Thursday, May 29, 2008

Federalism, the Supreme Court, and the Seventeenth Amendment: The Irony of Constitutional Democracy

Federalism, the Supreme Court, and the Seventeenth Amendment: The Irony of Constitutional Democracy, by Ralph Rossum, was recommended by Ken M, member of the Repeal the 17th Amendment Discussion Board.

From Amazon Books:

Book Description
Abraham Lincoln worried that the "walls" of the constitution would ultimately be levelled by the "silent artillery of time." His fears materialized with the 1913 ratification of the Seventeenth Amendment which eliminated federalism's structural protection, altering the very nature and meaning of federalism. This is the provocative argument of Ralph A. Rossum's new book which considers the forces unleashed by an amendment to install the direct election of
U.S. Senators. Far from expecting federalism to be protected by an activist court, the framers, Rossum argues, expected the constitutional structure, and particularly election of the Senate by state legislatures, to sustain it. In "Federalism, the Supreme Court, and the Seventeenth Amendment" Rossum challenges the fundamental jurisprudential assumptions about federalism. He also provides a powerful indictment of the controversial federalist decisions recently handed down by an activist U.S. Supreme Court seeking to fill the gap created by the Seventeenth Amendment's ratification and protect the original federal design. Rossum's masterful handling of the development of federalism restores the true significance to an amendment previously consigned to the footnotes of history. It demonstrates how the original federal design has been amended out of existence; the interests of states as states abandoned; and federalism left unprotected, both structurally and democratically. It highlights the ultimate irony of constitutional democracy: that an amendment, intended to promote democracy, even at the expense of federalism, has been undermined by an activist court intent on protecting federalism, at the expense of democracy.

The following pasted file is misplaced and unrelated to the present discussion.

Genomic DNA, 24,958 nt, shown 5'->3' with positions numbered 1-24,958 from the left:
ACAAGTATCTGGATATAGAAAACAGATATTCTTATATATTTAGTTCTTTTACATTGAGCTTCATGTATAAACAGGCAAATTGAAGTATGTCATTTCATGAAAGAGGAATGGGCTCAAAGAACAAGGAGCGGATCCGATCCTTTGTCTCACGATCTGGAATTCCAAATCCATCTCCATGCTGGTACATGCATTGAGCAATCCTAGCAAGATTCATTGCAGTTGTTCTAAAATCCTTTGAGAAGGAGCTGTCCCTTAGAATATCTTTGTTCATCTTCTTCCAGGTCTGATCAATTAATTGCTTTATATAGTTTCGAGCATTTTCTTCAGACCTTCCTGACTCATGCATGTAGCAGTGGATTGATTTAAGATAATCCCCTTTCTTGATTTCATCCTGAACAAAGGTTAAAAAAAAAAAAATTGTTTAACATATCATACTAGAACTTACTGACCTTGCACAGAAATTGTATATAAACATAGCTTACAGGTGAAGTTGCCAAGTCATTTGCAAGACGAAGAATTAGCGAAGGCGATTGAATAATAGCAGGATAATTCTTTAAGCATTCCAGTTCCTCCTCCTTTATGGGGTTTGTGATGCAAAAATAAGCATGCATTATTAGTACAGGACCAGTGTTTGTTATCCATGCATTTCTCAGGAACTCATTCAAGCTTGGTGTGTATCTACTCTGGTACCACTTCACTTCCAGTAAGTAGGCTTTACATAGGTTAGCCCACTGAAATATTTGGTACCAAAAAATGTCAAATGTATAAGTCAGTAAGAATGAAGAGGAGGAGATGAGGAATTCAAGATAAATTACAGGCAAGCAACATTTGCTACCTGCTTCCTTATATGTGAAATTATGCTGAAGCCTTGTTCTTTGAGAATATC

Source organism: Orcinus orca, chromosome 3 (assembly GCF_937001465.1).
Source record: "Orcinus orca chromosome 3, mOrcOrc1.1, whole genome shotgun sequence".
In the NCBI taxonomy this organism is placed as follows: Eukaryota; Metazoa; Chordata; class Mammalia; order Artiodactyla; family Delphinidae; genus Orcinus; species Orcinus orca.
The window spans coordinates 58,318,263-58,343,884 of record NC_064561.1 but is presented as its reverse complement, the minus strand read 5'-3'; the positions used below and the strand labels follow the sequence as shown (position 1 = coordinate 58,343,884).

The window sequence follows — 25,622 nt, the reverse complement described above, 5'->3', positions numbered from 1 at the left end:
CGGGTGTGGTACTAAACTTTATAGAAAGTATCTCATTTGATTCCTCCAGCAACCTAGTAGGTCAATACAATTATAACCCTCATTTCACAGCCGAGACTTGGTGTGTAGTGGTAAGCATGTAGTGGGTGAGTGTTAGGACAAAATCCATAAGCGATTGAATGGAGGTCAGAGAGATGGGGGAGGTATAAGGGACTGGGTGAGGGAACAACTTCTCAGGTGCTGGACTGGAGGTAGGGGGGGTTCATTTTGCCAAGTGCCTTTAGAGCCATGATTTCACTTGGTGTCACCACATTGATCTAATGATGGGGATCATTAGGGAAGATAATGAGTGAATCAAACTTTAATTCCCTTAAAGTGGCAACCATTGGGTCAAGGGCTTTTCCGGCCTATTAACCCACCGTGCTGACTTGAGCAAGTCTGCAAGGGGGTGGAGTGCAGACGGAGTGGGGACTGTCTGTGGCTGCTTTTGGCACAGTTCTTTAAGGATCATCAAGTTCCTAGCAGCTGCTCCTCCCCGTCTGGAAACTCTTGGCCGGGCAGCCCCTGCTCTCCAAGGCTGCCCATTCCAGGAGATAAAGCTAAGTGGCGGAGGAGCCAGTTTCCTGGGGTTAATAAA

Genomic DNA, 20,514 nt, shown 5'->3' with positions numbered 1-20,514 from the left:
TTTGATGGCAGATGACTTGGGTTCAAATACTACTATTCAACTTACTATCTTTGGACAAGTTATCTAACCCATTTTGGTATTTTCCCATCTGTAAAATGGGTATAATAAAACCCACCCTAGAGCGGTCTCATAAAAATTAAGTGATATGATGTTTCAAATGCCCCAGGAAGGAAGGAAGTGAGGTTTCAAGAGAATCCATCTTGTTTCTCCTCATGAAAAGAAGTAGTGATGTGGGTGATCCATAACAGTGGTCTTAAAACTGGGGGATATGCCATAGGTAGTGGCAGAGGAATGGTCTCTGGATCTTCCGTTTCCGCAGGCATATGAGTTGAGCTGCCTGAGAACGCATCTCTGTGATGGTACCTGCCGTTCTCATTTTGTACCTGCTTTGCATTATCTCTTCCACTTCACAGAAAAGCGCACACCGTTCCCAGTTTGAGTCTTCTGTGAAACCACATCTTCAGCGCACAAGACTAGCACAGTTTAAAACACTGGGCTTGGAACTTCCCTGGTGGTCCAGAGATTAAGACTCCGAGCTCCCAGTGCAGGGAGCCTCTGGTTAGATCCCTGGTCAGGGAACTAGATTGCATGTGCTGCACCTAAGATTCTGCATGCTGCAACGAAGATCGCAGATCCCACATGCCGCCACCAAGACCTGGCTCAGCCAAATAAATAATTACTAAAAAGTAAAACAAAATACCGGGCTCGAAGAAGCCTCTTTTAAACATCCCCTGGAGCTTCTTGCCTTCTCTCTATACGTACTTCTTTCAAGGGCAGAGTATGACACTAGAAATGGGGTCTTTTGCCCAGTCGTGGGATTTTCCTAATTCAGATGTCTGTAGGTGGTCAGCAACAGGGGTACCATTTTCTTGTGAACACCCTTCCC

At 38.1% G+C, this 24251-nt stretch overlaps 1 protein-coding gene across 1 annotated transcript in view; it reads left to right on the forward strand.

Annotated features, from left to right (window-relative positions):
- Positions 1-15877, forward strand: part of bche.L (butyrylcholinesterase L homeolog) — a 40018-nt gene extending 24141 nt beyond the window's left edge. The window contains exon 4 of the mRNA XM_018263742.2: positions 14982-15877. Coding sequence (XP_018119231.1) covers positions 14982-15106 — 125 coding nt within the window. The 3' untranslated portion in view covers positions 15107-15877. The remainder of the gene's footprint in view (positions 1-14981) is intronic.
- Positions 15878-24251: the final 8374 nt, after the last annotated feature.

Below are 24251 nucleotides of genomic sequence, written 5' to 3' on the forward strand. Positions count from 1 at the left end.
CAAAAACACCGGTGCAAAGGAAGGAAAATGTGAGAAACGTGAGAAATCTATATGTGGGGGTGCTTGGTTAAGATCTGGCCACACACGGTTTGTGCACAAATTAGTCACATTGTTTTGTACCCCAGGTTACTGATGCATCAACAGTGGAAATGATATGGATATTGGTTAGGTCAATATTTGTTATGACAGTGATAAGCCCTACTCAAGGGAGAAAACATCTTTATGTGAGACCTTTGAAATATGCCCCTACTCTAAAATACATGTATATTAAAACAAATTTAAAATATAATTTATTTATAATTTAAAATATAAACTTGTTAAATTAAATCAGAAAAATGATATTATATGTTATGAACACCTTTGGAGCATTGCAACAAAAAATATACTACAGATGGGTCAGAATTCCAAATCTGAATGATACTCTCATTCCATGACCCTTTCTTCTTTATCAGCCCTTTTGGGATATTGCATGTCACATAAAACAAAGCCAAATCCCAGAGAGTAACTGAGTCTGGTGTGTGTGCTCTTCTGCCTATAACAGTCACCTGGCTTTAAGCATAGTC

About the Author
Ralph A. Rossum is Director of the Rose Institute of State and Local Government and Professor of American Constitutionalism at Claremont McKenna College. He is author of seven books, including "American Constitutional Law", (with G. Alan Tarr).


Republicae said...

Considering that Mr. Lincoln played a major role in tearing down numerous Constitutional Walls I dare say that he is not the ideal example to use when talking about protecting the Constitution.

In Liberty,

Allmenequal said...

Lincoln didn't damage the Constitution, he preserved it. It was the Progressives who damaged it, as Mr. Rossum's outstanding book shows.

Republicae said...

Really, well considering that he invaded Sovereign and Independent States, threatened to imprison the entire legislature of Maryland, arrested tens of thousands of people for their views against the war, closed any newspaper that even questioned his policies and signed an arrest warrant for Chief Justice Taney when Taney decided the Lincolns policies were, he didn't damage the Constitution? Read your history.